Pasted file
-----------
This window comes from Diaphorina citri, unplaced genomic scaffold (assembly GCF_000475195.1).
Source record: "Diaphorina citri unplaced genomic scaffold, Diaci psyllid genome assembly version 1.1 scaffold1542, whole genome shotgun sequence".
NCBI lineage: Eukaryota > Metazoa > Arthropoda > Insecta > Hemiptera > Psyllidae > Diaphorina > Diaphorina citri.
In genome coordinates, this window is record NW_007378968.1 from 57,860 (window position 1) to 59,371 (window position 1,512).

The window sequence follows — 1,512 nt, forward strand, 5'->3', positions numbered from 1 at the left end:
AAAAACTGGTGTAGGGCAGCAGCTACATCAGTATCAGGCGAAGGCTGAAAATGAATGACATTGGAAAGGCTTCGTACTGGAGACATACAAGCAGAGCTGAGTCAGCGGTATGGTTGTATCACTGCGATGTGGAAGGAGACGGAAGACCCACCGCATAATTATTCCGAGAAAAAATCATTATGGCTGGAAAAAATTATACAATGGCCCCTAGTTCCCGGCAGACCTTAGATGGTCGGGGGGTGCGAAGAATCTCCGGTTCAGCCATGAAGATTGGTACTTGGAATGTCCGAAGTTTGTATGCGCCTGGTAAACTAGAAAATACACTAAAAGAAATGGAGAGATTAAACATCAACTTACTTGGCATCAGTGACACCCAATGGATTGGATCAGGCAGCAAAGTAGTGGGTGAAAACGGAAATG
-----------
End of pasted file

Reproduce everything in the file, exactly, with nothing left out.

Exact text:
This window comes from Diaphorina citri, unplaced genomic scaffold (assembly GCF_000475195.1).
Source record: "Diaphorina citri unplaced genomic scaffold, Diaci psyllid genome assembly version 1.1 scaffold1542, whole genome shotgun sequence".
NCBI lineage: Eukaryota > Metazoa > Arthropoda > Insecta > Hemiptera > Psyllidae > Diaphorina > Diaphorina citri.
In genome coordinates, this window is record NW_007378968.1 from 57,860 (window position 1) to 59,371 (window position 1,512).

The window sequence follows — 1,512 nt, forward strand, 5'->3', positions numbered from 1 at the left end:
AAAAACTGGTGTAGGGCAGCAGCTACATCAGTATCAGGCGAAGGCTGAAAATGAATGACATTGGAAAGGCTTCGTACTGGAGACATACAAGCAGAGCTGAGTCAGCGGTATGGTTGTATCACTGCGATGTGGAAGGAGACGGAAGACCCACCGCATAATTATTCCGAGAAAAAATCATTATGGCTGGAAAAAATTATACAATGGCCCCTAGTTCCCGGCAGACCTTAGATGGTCGGGGGGTGCGAAGAATCTCCGGTTCAGCCATGAAGATTGGTACTTGGAATGTCCGAAGTTTGTATGCGCCTGGTAAACTAGAAAATACACTAAAAGAAATGGAGAGATTAAACATCAACTTACTTGGCATCAGTGACACCCAATGGATTGGATCAGGCAGCAAAGTAGTGGGTGAAAACGGAAATG